US Orthodox slam Natorei Karta Iran conference attendance

'Besides the moral outrage, it's a real PR problem,' says sociologist Samuel Heilman.

natorei karta 298.88 ap (photo credit: AP)
natorei karta 298.88 ap
(photo credit: AP)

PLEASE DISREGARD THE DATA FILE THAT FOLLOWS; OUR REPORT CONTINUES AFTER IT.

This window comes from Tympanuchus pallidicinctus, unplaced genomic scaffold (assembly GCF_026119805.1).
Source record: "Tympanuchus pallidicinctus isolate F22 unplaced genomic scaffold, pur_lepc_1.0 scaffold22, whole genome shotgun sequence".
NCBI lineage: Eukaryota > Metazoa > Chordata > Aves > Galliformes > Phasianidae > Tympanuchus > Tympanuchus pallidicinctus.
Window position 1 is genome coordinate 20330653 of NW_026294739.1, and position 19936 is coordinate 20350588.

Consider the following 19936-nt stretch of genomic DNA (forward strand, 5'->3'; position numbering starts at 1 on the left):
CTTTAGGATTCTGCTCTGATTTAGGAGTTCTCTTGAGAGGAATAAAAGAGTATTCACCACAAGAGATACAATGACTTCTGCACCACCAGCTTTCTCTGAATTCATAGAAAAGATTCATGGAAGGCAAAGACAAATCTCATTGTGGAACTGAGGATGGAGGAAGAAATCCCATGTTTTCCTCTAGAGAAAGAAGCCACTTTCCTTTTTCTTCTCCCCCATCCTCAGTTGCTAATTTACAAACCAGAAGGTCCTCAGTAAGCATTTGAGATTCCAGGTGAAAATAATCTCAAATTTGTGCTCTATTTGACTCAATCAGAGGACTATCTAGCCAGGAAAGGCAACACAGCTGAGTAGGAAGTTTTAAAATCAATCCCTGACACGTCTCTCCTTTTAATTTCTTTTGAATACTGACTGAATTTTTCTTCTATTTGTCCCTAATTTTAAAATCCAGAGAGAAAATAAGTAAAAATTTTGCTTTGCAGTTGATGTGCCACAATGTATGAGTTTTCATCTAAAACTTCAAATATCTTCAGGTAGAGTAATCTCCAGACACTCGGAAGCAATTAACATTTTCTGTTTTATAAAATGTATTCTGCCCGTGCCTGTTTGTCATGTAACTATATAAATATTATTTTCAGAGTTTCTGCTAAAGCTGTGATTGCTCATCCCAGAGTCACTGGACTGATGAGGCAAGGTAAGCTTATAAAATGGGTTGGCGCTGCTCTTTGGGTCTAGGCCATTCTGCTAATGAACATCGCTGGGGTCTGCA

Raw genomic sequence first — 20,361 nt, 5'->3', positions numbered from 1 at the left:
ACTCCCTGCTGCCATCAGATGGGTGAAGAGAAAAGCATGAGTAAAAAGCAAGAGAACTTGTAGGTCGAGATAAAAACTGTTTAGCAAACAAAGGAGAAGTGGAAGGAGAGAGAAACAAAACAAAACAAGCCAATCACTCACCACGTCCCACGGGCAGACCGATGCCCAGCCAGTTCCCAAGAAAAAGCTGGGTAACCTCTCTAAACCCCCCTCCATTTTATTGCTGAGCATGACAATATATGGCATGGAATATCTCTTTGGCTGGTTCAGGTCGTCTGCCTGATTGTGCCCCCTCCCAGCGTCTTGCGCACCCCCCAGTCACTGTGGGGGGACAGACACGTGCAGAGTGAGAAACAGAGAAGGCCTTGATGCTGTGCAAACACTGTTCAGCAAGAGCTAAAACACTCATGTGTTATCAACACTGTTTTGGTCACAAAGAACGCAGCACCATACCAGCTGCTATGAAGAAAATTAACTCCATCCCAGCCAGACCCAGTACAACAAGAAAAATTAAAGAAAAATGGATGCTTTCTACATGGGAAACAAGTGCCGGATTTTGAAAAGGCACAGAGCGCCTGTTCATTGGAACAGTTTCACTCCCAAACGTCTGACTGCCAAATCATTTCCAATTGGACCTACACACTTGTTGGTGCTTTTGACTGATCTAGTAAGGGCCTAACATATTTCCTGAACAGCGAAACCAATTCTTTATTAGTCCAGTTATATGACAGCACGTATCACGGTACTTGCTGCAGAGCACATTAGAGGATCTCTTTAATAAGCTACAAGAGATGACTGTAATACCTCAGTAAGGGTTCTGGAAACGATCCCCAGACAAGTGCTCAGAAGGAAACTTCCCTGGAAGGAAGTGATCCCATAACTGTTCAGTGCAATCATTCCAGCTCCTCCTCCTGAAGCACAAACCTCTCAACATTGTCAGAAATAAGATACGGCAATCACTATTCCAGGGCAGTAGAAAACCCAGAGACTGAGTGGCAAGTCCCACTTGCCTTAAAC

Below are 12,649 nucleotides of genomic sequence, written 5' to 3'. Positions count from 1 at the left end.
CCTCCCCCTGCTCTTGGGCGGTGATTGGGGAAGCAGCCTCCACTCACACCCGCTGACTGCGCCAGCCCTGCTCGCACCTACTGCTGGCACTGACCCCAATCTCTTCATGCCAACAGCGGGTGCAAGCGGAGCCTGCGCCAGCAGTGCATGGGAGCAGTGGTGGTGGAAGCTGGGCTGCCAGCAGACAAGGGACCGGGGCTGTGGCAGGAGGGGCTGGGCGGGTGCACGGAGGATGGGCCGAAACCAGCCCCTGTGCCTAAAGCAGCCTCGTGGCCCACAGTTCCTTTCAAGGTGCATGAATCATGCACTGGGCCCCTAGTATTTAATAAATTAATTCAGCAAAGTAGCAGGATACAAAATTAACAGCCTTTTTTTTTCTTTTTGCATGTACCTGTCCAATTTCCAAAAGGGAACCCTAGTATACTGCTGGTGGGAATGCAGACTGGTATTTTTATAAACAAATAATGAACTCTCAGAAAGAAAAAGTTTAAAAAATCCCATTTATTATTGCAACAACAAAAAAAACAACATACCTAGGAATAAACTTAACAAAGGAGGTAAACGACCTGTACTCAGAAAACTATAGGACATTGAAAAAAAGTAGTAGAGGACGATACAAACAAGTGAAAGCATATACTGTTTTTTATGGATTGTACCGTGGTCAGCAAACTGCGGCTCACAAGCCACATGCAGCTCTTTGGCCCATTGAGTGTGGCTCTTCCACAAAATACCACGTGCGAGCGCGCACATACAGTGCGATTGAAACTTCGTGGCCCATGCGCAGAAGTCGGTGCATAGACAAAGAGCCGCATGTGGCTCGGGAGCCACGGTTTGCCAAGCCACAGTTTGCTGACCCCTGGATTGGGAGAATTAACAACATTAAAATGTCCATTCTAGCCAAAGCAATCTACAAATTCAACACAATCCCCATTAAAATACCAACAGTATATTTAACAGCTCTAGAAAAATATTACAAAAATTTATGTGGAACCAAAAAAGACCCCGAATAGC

The participation of the Natorei Karta in a Holocaust denial conference held in Teheran last month, continues to draw the ire of Jews, but particularly that of the haredim who feel their credibility and image was threatened by the actions of the small anti-Zionist group. The latest show of opposition came Sunday when hundreds of Jews, mostly Orthodox, protested in Monsey, NY, where the Natorei Karta have one of their headquarters. Organized by a far-right Jewish group, the Jewish Defense Organization (JDO) that holds training sessions to teach Jews how to defend themselves against anti-Semitism, the protest was held outside the Natorei Karta headquarters and home of Rabbi Dovid Weiss who recently returned from the conference in Teheran. Weiss was one of several members of the group who attended the conference hosted by Iranian President Mahmoud Ahmadinejad. Weiss would not comment on the protest, and told The Jerusalem Post that he has a policy of not speaking to "Zionist newspapers." The protest was one part of a larger campaign, called "Operation Screwball," by the JDO to ostracize the Natorei Karta. The JDO Web site now features photos of several members of the sect with their telephone numbers and addresses, in an attempt to encourage harassment. The group, which is not affiliated with the Jewish Defense League, is calling on synagogues and Jewish businesses in Monsey to deny entrance to or association with the group's members. "We want them fired from their jobs and run out of Monsey," said Mordechai Levy, the national director of the JDO. Protesters at Sunday's gathering, who came from Brooklyn, New Jersey and other parts of the New York metro area, carried signs that read "Natorei Karta U R Traitors." They were met with equally provocative signs from the Natorei Karta that said "Judaism rejects Zionism and the State of Israel." The anti-Zionist group stood outside their headquarters with a torn Israeli flag. Since the conference in Teheran in December, some of the most vocal opposition in New York to the Natorei Karta's attendance has come from ultra-Orthodox groups such as the Satmar, some of whom ascribe to a more moderate from of anti-Zionist belief. The opposition stems in large part from a fear that the Natorei Karta will be seen to represent all of the ultra-Orthodox. "The anti-Zionists who don't do anything to hurt government officials, but who support their philosophy, will be most outraged out of fear that they [Natorei Karta] are reflecting on them," said Rabbi Avi Shafran, director of public affairs for Agudath Israel of America. "We are hoping the media realizes that this is an aberration." Shafran said the Natorei Karta who attended the conference represent a "sliver of a sliver" of the Orthodox community, and he added that the Orthodox community has done everything possible to distance themselves from the radical group. Like the Natorei Karta, Agudath Israel also opposed the creation of the state. But today, Shafran said, they accept the reality of Israel and said the group has good relations with Israeli government officials. "Our basic philosophy is that perhaps the creation of the State of Israel would not have been the best thing to do at the time, but one has to deal with reality," Shafran said. "One does not coddle one's enemies, if one does one is taking a dangerous step." The attempt by the ultra-Orthodox to distance themselves from the Jewish men who attended the conference in Teheran, "is all about fundraising," according to Professor Samuel Heilman, a sociology professor at Queens College in New York. "Other groups recognize the appearance of somebody who looks like them, tars them all," said Heilman. "Besides the moral outrage, it is a real PR problem and they need to find some way to distinguish themselves." Though they seek to isolate and insulate themselves from the outside world, the ultra-Orthodox are "heavily dependent" on it, added Heilman. "The Teheran group has easy PR, but their opponents don't have that kind of option." The Satmar, because of a shared commitment to anti-Zionism, feel particularly threatened. "When the world sees someone who looks like me and goes to Iran and associates themselves with an enemy of the United States, so I have to raise hell and say I am not part of this," said Moshe Deutsch, a columnist for the Satmar newspaper in Brooklyn Der Yid. "Satmar has always stood against Zionism, but had its rules, parameters. These people went out of every norm and somehow it is presumed that's our position on Zionism."